Looking across the bare walls of the aborted 997-acre Tata Motors car plant, it is easy to see why Banerjee is not keen to talk about the subject. The once-fertile tract is now unsuitable for cultivation but no industry is keen to build anything at the site.
So both the ruling CPI(M) and opposition Trinamool Congress speak the same language at Singur. Current chief minister Buddhadeb Bhattacharya told an election rally just outside the walls that his party will build the states biggest factory at the site, but steered clear of particulars. Banerjee on her part has said she will start her developmental work from the project site, whatever that means.
The farmers movement against land acquisition, which Banerjee appropriated, led to the exit of the Tata group from Singur with their small-car project, but she has been unable to fulfil most of the farmers demands neither has she kept her promise to return the land, nor has she been able to set up a project on the undisputed 600 acres the Tatas had to vacate.
Around 1,500 people are yet to collect compensation and the Trinamool Congress had promised to return their land, which is easier said than done. All along, the Trinamool Congress has been saying that it will return land to unwilling farmers, and set up an industry on the other 600 acres. During her campaign, Banerjee has spoken of a wagon factory at Singur, but with the three announced at Kanchrapara, Andal and Dankuni yet to take off, the people of Singur arent exactly hopeful. Banerjee even hasnt had time to visit the constituency yet. She came 48 times during the agitation, she doesnt need to come here, says the Trinamool Congress camp.
But theres a sense of disquiet in the villages. At Joymolla village, bordering the Singur site, a retired teacher says: Trinamool is saying they will give back land to those who have not collected their cheques. But agriculture is no more possible in that land, what will they do with it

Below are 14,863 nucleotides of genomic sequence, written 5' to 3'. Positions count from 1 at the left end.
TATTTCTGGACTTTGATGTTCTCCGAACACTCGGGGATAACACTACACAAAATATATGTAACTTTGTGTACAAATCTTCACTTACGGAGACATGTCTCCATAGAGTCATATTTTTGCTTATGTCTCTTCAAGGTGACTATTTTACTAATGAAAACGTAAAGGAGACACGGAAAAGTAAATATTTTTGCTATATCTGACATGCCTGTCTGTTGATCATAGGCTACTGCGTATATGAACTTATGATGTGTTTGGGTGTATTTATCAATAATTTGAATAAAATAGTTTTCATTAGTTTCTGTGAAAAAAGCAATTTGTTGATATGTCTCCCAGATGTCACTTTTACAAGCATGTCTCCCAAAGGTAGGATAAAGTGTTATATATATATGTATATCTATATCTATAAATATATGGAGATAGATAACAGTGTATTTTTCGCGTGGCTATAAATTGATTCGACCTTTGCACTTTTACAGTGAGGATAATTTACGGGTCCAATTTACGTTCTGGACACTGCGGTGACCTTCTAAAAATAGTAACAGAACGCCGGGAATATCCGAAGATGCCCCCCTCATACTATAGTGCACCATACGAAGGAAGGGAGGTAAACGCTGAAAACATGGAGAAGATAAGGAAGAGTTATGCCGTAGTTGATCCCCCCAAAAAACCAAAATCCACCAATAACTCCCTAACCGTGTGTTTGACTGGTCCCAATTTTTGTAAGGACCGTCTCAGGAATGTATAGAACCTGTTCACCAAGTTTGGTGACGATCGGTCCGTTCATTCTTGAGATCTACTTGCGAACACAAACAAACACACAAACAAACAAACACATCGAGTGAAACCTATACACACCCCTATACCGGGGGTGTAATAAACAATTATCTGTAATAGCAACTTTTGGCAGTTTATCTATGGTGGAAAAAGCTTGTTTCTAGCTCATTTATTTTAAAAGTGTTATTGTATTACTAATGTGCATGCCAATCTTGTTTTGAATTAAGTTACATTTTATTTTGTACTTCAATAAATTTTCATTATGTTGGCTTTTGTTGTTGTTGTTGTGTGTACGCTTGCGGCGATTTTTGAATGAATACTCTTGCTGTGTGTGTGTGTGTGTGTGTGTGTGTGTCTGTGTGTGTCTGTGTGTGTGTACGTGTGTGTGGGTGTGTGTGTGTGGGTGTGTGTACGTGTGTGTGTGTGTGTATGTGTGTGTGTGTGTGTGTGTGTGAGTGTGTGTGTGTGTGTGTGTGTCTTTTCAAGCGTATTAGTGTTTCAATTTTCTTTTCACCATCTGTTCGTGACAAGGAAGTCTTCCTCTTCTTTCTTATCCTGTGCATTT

Local MLA Rabindranath Bhattacharjee, a three-time Trinamool Congress MLA, has his own explanation. When the Buddha-Mamata agreement on Singur was signed in the presence of the governor, there was no mention of the area of the land that was supposed to be returned, he says. The land character has changed and agriculture wouldnt be possible on most of the 327 acres that we identified later as the area belonging to unwilling farmers.
But he adds, We will return whatever we can from the site, and compensate the rest from elsewhere. When the Left had suggested this, the Trinamool Congress had rejected the idea.
At Singur villages, green now with paddy crop, a section of farmers say the character of the landscape would have changed for the better if the Tatas had been allowed to set up the factory. But most are still upset with the manner of acquisition. The government took away our land without even bothering to discuss with us. Suddenly we found that our three-cropping land has been surrounded by a boundary wall. We were asked to collect cheques from the district magistrates office in Chinsurah. Though many collected it unwillingly, many did not with the hope that they would get back their land, says Dhirendranath Pakhira, a senior citizen of Joymolla.
It may be just off a fine expressway, but Singurs roads are yet to be metalled, there are issues of water and power, and a lack of hospitals. If the Left has bypassed Singur, the Trinamool Congress, which has nurtured the constituency for 15 years, hasnt done much better.
People do tell me about difficulties of water, power, etc, but those are issues we can solve only when we come to power in the state, says Bhattacharjee.
While leaving Singur, we come across a big hoarding: Badla noy badal chai (not revenge but change). But will change come soon to Singur